My name is Felicia and I am a 23 year old woman that has always been known to NOT cook. I am moving to the San Diego area with my boyfriend at the end of the month and I want to try cooking. Only problem is I'm on a tight budget and will have absolutely nothing in my kitchen. I need the help of you all to get me started on being a cook while staying in budget. Thanks ahead of time :)
How exciting! You have more than one adventure ahead of you. You'll find lots of answers here, and as you might expect, these kinds of set-up a kitchen and/or learning to cook questions are not uncommon.
We've had some recent discussions covering some of what you ask, and others will chime in with newer answers specific to your situation. In the meantime, reading these other discussions may give you some ideas as a starting-point.
Also, it will be helpful to us if you let us know what kind of cooking you'll be doing; in short, what do you and your boyfriend like to eat? Will he also be in the kitchen?
San Diego is full of farmer's markets, Asian and Hispanic markets and stores like Henry's and Trader Joe's where you can buy all sorts of awesome groceries on a budget.
equipment and dishes - this is why the heavens gave us thrift stores and garage sales. if it falls apart or turns out to be NOT what you want? who cares? it was $1.50 so just wash it, chuck it into the goodwill collection box and buy something else.
and you might find the coolest things if you can beat the hipsters to them.
And don't overlook the library as a place to find cookbooks. If there's one you find you love, order it used from Amazon.
And, as above, try the thrift shops for basic kitchen wares.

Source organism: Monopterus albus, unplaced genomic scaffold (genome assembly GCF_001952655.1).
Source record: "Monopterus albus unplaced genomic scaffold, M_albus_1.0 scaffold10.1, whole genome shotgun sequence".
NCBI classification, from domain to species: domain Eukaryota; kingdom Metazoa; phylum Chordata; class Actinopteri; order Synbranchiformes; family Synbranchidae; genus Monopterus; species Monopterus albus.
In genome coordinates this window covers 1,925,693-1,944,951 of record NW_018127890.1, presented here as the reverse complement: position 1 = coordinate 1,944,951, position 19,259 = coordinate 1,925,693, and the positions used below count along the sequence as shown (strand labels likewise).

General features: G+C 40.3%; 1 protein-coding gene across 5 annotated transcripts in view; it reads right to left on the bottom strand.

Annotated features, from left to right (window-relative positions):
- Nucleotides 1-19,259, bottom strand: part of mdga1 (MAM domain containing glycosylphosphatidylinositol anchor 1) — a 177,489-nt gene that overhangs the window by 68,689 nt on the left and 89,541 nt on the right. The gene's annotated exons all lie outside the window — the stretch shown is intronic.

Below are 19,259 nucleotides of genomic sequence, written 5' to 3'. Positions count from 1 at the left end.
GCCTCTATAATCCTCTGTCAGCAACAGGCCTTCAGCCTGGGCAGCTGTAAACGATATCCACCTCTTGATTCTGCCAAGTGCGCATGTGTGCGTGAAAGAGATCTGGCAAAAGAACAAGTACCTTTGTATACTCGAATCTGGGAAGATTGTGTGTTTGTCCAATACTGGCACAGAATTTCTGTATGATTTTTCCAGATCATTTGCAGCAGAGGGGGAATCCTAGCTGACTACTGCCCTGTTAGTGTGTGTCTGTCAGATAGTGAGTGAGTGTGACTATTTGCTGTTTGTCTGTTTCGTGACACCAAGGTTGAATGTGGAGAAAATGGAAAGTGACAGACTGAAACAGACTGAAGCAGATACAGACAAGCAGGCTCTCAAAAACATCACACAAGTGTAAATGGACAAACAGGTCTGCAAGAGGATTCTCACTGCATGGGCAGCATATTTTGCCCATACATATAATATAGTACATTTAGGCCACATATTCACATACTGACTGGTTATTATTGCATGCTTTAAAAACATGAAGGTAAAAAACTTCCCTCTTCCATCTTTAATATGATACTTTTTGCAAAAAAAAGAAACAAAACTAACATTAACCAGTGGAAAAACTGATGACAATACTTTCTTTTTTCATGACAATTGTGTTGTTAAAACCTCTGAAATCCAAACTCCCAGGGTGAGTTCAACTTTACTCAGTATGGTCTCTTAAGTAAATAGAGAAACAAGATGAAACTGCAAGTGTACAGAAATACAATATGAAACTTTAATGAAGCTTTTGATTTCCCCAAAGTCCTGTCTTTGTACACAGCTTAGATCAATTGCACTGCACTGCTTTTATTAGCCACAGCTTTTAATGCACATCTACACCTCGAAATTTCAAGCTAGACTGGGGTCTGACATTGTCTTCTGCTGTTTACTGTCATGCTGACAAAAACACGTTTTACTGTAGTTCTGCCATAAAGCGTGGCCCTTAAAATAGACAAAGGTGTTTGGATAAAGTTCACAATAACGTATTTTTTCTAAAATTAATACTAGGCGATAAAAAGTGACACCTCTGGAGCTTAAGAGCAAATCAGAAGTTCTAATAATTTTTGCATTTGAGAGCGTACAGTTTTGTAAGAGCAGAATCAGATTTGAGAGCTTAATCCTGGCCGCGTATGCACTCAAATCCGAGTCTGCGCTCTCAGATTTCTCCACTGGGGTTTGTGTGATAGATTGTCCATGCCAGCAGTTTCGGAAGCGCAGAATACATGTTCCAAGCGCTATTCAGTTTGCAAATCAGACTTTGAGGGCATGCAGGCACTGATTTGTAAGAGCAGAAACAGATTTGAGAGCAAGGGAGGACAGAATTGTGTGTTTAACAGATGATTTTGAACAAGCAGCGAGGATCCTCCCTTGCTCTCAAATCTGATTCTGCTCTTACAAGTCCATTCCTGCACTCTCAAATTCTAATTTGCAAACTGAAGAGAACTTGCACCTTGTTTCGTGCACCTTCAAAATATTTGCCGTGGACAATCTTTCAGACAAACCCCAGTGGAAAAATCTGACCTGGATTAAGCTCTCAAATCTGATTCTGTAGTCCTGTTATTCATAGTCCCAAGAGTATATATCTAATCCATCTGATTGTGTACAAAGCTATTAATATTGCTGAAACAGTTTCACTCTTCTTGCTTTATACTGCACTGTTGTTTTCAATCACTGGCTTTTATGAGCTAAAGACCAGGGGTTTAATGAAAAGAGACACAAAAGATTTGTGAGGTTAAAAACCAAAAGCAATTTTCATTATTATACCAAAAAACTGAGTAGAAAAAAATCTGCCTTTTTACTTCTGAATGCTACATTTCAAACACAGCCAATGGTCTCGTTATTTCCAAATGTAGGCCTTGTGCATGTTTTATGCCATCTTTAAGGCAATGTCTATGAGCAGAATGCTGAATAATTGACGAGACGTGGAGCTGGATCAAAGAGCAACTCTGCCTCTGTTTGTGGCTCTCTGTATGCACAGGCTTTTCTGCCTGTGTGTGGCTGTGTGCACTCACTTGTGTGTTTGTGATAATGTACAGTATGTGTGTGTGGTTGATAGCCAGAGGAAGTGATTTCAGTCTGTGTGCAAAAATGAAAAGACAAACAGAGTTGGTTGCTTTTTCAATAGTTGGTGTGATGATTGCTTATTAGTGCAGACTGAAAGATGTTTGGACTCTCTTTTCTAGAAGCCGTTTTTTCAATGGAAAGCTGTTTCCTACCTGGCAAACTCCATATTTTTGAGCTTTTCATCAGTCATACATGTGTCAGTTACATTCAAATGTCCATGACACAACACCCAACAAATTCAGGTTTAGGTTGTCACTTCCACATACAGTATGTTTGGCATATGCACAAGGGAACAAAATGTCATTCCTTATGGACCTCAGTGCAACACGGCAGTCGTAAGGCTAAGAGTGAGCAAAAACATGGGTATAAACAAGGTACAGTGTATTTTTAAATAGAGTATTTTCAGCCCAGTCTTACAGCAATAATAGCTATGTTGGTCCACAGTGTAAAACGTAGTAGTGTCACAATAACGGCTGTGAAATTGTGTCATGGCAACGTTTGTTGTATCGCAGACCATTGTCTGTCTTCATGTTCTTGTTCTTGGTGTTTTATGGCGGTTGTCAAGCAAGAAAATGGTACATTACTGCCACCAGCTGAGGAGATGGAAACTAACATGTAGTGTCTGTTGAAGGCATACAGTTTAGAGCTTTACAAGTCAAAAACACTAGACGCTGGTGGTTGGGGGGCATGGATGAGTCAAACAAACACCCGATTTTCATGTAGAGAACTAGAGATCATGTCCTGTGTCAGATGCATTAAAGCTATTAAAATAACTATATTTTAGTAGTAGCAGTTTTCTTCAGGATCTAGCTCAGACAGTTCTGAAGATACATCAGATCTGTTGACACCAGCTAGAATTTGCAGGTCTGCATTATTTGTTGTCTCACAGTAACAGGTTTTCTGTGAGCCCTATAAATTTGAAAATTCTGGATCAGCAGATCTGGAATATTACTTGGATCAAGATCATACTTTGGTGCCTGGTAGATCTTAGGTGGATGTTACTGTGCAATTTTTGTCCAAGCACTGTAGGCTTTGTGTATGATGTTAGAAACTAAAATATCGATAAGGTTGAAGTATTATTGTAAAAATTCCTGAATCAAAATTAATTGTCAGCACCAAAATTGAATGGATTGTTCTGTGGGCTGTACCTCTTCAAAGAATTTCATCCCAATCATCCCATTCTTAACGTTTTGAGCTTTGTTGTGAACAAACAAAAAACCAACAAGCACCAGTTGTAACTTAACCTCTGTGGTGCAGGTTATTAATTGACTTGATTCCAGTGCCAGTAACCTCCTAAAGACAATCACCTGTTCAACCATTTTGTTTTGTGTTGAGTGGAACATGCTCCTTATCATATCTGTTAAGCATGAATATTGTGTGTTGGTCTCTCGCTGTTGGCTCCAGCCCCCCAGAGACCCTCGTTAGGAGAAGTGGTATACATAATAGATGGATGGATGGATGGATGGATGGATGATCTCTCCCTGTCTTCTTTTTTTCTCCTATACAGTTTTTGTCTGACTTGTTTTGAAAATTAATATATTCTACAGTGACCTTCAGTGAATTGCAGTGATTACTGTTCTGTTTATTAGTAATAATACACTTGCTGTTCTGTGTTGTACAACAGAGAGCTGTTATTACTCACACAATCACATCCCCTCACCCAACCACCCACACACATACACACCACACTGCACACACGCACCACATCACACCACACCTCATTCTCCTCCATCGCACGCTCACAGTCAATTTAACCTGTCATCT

Does the boyfriend cook at all? Do ya'll like to grill (S.D. is great 'cause of year-'round grilling)? Tell us what kinds of food you guys like and maybe we can suggest more detailed ideas.
For basic gear you can get by with the below. Check out thrift shops for dishes - they won't match, but you can get plates and cutlery and mugs dirt cheap.
Most of the gear below you can buy the cheapest stuff you can find, with the exception of pots and knives. I will spring for a decent can opener, because I hate the hard to use cheap ones.
- a non stick frying pan, one decent medium sized pot and one cheap medium pot (by decent I mean fairly hefty with a thick bottom - thin bottom cheap pots will burn anything sauteed or stewed, but are fine for boiling pasta), lids for the pots and pans, a medium casserole dish, a cookie tray. If you like cooking in big batches, get a big pot.
- a cutting board, a medium sized knife, a paring knife and a bread knife, a cheese grater, a vegetable peeler
- a long handled wooden spoon, a spatula (for scraping out bowls), a spatula (for flipping stuff) a pair of tongs, a garlic press, a large metal spoon with holes, a colander, a ladle.
- a couple of cheap metal mixing bowls, a 1 cup glass or plastic measuring cup, a set of measuring spoons.
Plus a can opener, some tupperware, oven mitts, something to put hot pans on (trivet, wooden board), dish towels, a kettle.